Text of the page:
MH370 can be found here, seriously..
I wish to share my view here on what has truly happened to the flight MH370 on 8th March 2014: -
1. It was started off neither by mechanical fault, hijack nor suicide. Or may I quote an unprecedented event has taken place that has led to a catastrophic mechanical failure on that ill-fated plane.
2. Simply, the plane was just at the wrong place, but at the right time and right condition. It was merely a natural tragedy that has taken place.
3. The plane was hit by a meteorite at a flash speed force that flared up the cockpit. A rapid decompression has taken place at the cockpit, initially. The fortified cockpit door has temporarily prevented decompression from taking place in the cabin with passengers. The pilot(s) tried miserably to control and salvage the plane, setting a new direction and switching on autopilot mode.
4. A few seconds later, an explosive cabin decompression set in due to the vast air pressure differences at high altitude with a thundering sound (when the plane climbed to 47,000 feet). The fire at the cockpit was instantly blown off (imaging to open up a champagne bottle). A heavy fog immediately filled the cabin interior as the relative humidity of cabin air changed as the air cooled and condensed.
5. All crews and passengers were presumably to have passed out or been dead during the time of explosive cabin decompression. There was a scene of absolute silence that filled in the cabin and the cockpit.
6. On an autopilot mode, the plane continued to cruise below 30,000 feet and circulate the Indian Ocean based on the pre-setting engaged by the pilot before his last breath. In fact, the pilot has performed a superbly professional job during a dire emergency by setting the plane to circulate around the least populated area such as the vast Indian Ocean rather than above someone else’s house. This was probably attributed to his deep interest and vast experiences gained through his constant in-house flight simulating practices as well as his rational response upon knowing the slim chance of landing the troubled plane himself after losing all the possible communication with the ground control tower.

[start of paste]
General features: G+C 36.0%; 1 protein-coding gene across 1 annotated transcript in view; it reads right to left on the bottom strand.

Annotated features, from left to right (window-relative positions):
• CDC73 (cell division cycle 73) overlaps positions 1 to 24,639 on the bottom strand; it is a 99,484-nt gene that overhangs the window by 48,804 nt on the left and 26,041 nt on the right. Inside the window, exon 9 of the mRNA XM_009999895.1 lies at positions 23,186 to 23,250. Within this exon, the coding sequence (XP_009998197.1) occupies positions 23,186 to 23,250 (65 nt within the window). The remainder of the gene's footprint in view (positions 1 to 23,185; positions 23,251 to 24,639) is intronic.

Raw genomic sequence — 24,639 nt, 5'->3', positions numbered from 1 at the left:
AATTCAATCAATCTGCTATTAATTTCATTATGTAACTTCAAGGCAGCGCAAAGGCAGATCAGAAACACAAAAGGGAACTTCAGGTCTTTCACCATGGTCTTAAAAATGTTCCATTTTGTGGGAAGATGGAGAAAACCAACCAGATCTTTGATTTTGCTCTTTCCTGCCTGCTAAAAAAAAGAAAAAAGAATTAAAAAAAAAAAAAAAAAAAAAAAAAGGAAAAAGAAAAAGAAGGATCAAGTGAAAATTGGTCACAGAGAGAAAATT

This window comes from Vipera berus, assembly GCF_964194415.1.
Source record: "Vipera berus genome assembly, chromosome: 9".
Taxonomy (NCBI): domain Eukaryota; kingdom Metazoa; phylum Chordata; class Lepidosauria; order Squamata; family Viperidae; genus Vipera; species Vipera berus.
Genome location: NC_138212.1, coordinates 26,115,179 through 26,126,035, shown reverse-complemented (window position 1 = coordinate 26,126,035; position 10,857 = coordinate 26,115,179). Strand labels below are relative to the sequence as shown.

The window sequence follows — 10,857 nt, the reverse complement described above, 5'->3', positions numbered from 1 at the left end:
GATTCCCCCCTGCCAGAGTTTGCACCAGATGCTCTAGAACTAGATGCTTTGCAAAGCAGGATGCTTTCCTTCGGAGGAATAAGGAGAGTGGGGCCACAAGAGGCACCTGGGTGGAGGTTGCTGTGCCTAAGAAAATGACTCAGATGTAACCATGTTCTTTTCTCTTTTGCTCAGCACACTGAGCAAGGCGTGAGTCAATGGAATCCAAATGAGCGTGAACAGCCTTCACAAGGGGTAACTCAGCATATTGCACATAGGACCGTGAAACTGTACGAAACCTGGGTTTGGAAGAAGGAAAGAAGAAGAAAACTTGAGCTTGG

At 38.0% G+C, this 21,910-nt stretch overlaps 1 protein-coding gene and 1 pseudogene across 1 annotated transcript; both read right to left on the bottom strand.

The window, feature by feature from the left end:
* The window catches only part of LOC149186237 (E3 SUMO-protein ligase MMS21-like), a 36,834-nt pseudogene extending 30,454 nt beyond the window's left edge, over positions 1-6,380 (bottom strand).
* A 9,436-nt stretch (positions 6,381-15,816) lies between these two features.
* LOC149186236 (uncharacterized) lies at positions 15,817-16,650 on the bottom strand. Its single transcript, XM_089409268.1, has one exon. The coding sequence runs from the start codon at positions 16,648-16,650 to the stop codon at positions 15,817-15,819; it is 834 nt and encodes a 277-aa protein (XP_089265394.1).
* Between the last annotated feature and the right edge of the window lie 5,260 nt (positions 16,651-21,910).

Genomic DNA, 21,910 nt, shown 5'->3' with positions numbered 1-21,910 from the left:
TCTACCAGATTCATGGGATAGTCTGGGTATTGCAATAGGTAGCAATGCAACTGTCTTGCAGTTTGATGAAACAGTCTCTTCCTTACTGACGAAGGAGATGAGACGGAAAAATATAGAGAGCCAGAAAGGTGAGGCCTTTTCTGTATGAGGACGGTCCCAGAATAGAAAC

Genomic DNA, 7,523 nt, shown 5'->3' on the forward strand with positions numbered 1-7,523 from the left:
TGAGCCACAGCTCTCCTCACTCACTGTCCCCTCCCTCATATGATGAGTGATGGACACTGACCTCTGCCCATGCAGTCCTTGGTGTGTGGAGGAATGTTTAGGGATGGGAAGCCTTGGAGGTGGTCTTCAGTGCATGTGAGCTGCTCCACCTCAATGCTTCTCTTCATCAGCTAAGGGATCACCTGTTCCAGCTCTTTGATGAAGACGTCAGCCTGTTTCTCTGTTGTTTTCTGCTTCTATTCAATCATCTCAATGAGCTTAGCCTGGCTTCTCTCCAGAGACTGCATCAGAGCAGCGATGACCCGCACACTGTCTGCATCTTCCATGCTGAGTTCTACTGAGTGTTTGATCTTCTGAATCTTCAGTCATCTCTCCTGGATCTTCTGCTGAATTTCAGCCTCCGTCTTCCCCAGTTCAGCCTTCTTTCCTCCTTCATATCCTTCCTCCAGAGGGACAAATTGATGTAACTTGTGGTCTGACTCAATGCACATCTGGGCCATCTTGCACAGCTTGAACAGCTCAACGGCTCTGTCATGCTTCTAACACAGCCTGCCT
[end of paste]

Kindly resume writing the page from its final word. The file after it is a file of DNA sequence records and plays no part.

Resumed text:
7. The plane adjusted itself automatically based on the pre-setting parameters and continued to cruise at a much lower altitude (i.e. closing to a plane landing altitude), thus evading all the radar detection in the surrounding countries. In fact, the plane did pass through the Andaman Islands and up until the Maldives southern tip islands before turning back in a circular route as shown in the Google map attachment.
8. The plane finally ended in the Indian Ocean due to out of fuel tentatively at the spot indicated on the attached Google map with coordinates: - 7.321795, 97.778432 i.e. north-eastern of Cocos (Keeling) Islands or south-western of Sumatera Island. There was a high chance that the plane glided into the ocean with very minimal debris remaining on the water surface. In other words, the plane may well be staying afloat at the 5th arc (instead of the 7th arc) of the Inmarsat’s satellite reading and continued to transmit the electronic ‘ping’ signal for some two more hours before finally sinking into the bottom of the ocean.
9. At the end of the day, it was neither the pilot’s fault, nor the MAS’s fault, nor the Boeing’s fault. Nobody and nothing were at fault. It was merely a pure natural tragedy – the plane being at a wrong place, but at a right time and condition.
10. Last but not least, I truly hope the relevant authorities or governments could refocus the search area in the Indian Ocean into the above mentioned coordinates.